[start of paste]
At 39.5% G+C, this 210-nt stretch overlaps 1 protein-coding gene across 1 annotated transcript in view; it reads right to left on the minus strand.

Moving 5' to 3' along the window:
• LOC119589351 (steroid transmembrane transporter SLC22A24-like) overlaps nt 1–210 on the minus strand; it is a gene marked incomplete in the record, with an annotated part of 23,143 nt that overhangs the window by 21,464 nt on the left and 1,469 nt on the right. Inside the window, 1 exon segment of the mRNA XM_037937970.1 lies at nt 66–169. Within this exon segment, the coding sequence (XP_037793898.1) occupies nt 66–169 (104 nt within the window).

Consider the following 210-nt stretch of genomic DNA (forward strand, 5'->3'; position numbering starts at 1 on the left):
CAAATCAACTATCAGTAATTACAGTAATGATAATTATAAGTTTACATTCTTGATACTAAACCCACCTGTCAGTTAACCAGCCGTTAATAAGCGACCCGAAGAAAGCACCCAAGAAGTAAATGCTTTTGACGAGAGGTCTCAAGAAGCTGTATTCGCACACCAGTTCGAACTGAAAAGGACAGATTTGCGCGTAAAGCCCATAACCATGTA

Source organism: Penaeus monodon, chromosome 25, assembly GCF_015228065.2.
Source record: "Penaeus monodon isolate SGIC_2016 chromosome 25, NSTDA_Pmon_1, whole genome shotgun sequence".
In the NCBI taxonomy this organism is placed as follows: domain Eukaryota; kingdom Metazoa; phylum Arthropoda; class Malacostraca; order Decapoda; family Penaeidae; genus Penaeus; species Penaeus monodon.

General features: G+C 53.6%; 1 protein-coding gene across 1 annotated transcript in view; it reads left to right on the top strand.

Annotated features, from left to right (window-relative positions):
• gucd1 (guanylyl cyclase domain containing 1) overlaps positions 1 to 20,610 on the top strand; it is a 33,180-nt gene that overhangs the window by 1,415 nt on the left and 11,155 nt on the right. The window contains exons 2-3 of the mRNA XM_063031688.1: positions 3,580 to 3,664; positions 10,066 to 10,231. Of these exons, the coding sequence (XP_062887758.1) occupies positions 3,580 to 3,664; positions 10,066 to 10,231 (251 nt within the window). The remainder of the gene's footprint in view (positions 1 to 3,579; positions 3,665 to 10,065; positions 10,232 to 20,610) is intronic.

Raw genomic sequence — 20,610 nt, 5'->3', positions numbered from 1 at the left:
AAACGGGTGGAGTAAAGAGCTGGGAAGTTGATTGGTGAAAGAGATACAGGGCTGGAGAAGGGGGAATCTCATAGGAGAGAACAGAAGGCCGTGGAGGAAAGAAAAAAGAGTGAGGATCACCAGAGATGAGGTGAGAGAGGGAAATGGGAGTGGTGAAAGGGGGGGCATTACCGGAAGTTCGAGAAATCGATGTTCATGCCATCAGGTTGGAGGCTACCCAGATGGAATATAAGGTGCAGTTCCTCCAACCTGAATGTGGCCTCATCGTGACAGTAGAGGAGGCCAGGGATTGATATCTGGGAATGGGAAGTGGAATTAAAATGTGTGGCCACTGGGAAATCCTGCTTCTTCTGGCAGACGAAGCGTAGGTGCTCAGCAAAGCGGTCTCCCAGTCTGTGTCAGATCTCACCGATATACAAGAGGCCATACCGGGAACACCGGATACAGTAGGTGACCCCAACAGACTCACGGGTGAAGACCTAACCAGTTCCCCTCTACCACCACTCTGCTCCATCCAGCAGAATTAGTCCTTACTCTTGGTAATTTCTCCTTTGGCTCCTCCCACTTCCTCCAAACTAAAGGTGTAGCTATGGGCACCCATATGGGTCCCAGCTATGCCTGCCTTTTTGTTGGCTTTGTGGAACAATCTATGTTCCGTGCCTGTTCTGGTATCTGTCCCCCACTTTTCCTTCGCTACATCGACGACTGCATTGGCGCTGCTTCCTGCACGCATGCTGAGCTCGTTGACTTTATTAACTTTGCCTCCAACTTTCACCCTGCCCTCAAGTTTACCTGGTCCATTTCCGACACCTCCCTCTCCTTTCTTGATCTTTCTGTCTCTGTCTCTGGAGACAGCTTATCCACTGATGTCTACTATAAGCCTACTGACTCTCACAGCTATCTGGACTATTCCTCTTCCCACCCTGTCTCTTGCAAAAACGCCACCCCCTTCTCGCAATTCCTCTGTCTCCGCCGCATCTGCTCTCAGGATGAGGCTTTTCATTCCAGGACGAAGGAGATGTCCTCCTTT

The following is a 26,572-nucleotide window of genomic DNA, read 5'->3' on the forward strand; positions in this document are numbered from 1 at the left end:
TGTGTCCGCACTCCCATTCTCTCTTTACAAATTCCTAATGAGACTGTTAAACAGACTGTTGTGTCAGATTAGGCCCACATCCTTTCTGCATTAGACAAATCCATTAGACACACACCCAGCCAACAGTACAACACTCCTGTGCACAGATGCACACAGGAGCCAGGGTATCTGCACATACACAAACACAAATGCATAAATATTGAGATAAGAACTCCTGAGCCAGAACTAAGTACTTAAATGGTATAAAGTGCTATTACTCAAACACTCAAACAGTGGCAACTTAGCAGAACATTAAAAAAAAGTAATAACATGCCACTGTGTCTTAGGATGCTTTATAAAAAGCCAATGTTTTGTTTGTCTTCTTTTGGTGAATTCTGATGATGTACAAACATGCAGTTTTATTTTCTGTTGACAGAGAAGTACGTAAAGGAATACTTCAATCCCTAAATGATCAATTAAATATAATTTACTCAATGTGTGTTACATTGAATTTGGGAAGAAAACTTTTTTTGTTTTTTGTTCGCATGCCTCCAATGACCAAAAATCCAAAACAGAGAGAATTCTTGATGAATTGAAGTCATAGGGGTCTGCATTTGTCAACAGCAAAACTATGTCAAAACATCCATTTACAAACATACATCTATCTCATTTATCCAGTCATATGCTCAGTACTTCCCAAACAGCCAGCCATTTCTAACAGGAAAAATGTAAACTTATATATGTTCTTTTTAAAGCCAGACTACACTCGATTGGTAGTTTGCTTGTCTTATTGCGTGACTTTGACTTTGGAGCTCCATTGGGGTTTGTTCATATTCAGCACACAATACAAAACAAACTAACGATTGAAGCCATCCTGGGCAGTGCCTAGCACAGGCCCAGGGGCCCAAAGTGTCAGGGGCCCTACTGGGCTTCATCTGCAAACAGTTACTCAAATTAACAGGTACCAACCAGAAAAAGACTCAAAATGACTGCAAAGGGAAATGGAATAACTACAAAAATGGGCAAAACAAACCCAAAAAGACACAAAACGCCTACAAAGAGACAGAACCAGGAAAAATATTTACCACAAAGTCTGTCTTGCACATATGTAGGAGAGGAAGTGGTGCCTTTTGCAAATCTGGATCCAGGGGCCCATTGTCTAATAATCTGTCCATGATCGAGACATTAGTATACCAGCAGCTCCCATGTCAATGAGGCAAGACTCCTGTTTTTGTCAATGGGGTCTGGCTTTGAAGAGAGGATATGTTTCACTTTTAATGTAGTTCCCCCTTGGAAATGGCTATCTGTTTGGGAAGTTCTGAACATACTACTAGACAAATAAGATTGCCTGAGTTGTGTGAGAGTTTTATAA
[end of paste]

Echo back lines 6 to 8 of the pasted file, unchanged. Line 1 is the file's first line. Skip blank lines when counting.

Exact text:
Source organism: Penaeus monodon, chromosome 25, assembly GCF_015228065.2.
Source record: "Penaeus monodon isolate SGIC_2016 chromosome 25, NSTDA_Pmon_1, whole genome shotgun sequence".
In the NCBI taxonomy this organism is placed as follows: domain Eukaryota; kingdom Metazoa; phylum Arthropoda; class Malacostraca; order Decapoda; family Penaeidae; genus Penaeus; species Penaeus monodon.